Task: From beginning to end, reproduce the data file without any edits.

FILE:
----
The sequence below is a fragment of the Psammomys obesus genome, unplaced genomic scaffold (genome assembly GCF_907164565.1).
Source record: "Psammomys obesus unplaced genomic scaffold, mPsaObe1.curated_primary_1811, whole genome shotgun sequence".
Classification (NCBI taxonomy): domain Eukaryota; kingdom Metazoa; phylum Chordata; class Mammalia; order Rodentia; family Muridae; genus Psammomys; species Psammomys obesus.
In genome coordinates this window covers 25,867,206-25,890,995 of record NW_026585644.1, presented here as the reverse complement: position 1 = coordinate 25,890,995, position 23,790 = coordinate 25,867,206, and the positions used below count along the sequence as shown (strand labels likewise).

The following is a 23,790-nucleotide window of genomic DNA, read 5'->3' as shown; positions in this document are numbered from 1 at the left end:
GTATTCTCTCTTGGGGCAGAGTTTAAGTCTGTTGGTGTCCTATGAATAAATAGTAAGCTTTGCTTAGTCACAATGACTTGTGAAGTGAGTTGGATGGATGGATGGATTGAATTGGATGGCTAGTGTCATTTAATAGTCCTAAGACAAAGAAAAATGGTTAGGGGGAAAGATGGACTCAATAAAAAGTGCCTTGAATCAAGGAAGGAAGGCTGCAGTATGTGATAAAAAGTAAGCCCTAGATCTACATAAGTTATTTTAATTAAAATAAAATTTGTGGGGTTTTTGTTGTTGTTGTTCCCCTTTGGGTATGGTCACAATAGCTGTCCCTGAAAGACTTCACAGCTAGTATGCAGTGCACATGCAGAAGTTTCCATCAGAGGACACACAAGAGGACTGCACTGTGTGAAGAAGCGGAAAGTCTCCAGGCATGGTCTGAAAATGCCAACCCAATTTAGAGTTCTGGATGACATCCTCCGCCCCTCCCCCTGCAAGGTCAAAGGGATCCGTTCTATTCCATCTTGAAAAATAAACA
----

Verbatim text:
The sequence below is a fragment of the Psammomys obesus genome, unplaced genomic scaffold (genome assembly GCF_907164565.1).
Source record: "Psammomys obesus unplaced genomic scaffold, mPsaObe1.curated_primary_1811, whole genome shotgun sequence".
Classification (NCBI taxonomy): domain Eukaryota; kingdom Metazoa; phylum Chordata; class Mammalia; order Rodentia; family Muridae; genus Psammomys; species Psammomys obesus.
In genome coordinates this window covers 25,867,206-25,890,995 of record NW_026585644.1, presented here as the reverse complement: position 1 = coordinate 25,890,995, position 23,790 = coordinate 25,867,206, and the positions used below count along the sequence as shown (strand labels likewise).

The following is a 23,790-nucleotide window of genomic DNA, read 5'->3' as shown; positions in this document are numbered from 1 at the left end:
GTATTCTCTCTTGGGGCAGAGTTTAAGTCTGTTGGTGTCCTATGAATAAATAGTAAGCTTTGCTTAGTCACAATGACTTGTGAAGTGAGTTGGATGGATGGATGGATTGAATTGGATGGCTAGTGTCATTTAATAGTCCTAAGACAAAGAAAAATGGTTAGGGGGAAAGATGGACTCAATAAAAAGTGCCTTGAATCAAGGAAGGAAGGCTGCAGTATGTGATAAAAAGTAAGCCCTAGATCTACATAAGTTATTTTAATTAAAATAAAATTTGTGGGGTTTTTGTTGTTGTTGTTCCCCTTTGGGTATGGTCACAATAGCTGTCCCTGAAAGACTTCACAGCTAGTATGCAGTGCACATGCAGAAGTTTCCATCAGAGGACACACAAGAGGACTGCACTGTGTGAAGAAGCGGAAAGTCTCCAGGCATGGTCTGAAAATGCCAACCCAATTTAGAGTTCTGGATGACATCCTCCGCCCCTCCCCCTGCAAGGTCAAAGGGATCCGTTCTATTCCATCTTGAAAAATAAACA